– March 9 2023
A Viennese café unlike any other for Ukrainian families
When Russian troops seized control of the nuclear power plant in her hometown of Zaporizhzhia, Violet knew she had to leave.
She boarded a crowded train with her 8-year-old daughter, Maria, leaving behind her husband who works for an aid organization.
“There were many people, very crowded, so it was difficult to get on the train,” she says, her voice growing soft as she recalls the day, March 4, 2022, when she left. Her mother and older daughter who live in Kyiv stayed behind too. “Being away is obviously difficult. We talk every day.”
Violet tells the story of her journey from Ukraine to Austria at the Family Café in Vienna, a two-room café run by SOS Children’s Villages in Austria. On this day, Violet and nine other mothers from Ukraine chat around a coffee table, while their children practice German phrases and do arts and crafts in the next room.
“You feel in your environment, almost like home,” says Violet, 48, of the café.
The mothers and children here are among the more than 90,000 Ukrainians that have received temporary protection in Austria since the war began.
At the Family Café, which opens its doors two days a week, the mothers get support adjusting to life in Vienna: getting their children enrolled in school, navigating the health and social service system, and finding housing.
“Pretty much everything is very challenging for them,” says Annika Maier, an emergency aid project coordinator in Vienna for SOS Children’s Villages in Austria. “They don’t speak the language. They don’t know this country. They don’t know the customs. Often, they don’t know where to get help.”
Annika says, at the café, “the kids get support with their homework, and we playfully teach them German, while the mothers have a nice atmosphere where they can be together, exchange, and come to us with whatever they need.”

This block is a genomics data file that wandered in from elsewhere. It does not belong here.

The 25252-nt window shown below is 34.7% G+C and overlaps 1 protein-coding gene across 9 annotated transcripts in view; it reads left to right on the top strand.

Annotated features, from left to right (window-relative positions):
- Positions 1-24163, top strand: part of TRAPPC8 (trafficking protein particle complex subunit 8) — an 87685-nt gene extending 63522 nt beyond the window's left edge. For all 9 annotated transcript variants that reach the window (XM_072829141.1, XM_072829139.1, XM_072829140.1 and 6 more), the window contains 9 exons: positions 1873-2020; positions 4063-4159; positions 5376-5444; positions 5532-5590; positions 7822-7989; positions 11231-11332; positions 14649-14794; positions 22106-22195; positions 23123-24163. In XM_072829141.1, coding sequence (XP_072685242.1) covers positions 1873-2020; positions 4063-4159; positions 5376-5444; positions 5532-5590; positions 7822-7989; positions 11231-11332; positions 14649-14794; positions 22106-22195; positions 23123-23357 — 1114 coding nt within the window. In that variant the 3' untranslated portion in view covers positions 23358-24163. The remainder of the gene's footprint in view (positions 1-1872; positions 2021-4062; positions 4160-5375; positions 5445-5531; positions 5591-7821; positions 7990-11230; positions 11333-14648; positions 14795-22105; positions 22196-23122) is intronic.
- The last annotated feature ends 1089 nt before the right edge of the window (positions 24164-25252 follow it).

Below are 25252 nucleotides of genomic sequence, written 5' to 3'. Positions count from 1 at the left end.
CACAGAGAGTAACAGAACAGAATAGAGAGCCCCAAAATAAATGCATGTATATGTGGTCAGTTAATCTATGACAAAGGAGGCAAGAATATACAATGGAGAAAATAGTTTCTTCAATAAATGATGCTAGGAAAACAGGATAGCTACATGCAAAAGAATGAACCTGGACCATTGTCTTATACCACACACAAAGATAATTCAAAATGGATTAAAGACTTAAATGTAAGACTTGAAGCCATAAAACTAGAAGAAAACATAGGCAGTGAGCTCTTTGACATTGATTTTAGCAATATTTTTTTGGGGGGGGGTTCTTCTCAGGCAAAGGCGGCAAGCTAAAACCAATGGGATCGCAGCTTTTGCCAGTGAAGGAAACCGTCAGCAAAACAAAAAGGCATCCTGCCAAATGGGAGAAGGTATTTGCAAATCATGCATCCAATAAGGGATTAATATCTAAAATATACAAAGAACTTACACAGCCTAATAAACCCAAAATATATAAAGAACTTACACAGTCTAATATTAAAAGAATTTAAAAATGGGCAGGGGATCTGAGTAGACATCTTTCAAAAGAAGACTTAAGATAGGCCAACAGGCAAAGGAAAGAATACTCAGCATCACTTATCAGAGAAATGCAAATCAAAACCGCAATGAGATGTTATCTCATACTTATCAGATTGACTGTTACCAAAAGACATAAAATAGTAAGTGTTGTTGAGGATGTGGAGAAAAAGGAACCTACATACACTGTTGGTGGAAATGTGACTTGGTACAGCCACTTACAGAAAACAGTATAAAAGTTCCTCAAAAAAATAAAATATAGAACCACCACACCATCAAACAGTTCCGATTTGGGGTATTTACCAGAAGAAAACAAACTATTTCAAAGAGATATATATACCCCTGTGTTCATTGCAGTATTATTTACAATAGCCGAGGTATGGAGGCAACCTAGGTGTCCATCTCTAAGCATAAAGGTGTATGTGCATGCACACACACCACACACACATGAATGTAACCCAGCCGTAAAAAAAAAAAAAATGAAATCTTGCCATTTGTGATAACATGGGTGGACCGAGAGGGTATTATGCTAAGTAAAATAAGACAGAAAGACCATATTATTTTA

Since the café opened in June, there have been nearly 400 visits from children, and 350 from caregivers. A new mobile version of the café will bring the fun and support to many more Ukrainian families and other immigrants by visiting refugee housing and community centers in Vienna. Projections are for an additional 1,600 visit from children and parents for the year.
Coping with emotional distress
Something many of the parents and children need is psychological support to deal with trauma or anxiety. Some are coping with feelings of guilt knowing that they are safe while their loved ones are not.
Parents attend workshops with psychosocial support experts on topics such as being a single parent after fleeing war, how to support their children to deal with stress and, mostly recently, on the flood of emotions many feel as the war drags into its second year.
“Obviously, a lot of them are traumatized, having experienced really difficult situations,” says Annika.
Sofia Eisenberg, an SOS Children’s Villages social worker, originally from Ukraine, is among those working most closely with the mothers.
She hears from many how hard it was to be uprooted so quickly, arriving in a country where they don’t speak the language, and struggling to navigate the basics of daily life. The Austrian government opened its health and social services to Ukrainians, making it easier for them. Many mothers tell Sofia that they’re grateful for the café, and that she and the other staff members are there to support them.
“They feel that they are not alone in dealing with their problems,” she says.
A fun atmosphere for kids
For the children, the café has become a must-visit. Here, they get to see their friends twice a week. The children’s space is like a fun kids’ library where it’s okay to be loud. After doing homework, kids play at a foosball table underneath a peace sign poster with the word ‘Imagine’ on top.
Natalya Scsogoljeva, a social worker and educator with SOS Children’s Villages, also from Ukraine, helps the kids with German and with their homework. After that, she leads them in making customized handbags, some decorated with hearts, stars and ‘I Love You’ written in felt letters.
Violet’s daughter Maria, 8, stops playing for a moment to sit on her mother’s lap. “I like how we make things here and I like my friends,” she says. “I miss my father, Fenya, my dog, and my friends.”
Another girl, Kate, 13, says she enjoys the sweets and tasty snacks at the café. In Austria, she goes to a school with a special class for Ukrainian children. When she grows up, she wants to be fashion or interior designer. What does she miss from home?
“I had a summer house in Irpin, but it’s not there anymore,” she says. “My parents promised me when the war ends, I will design our new house.”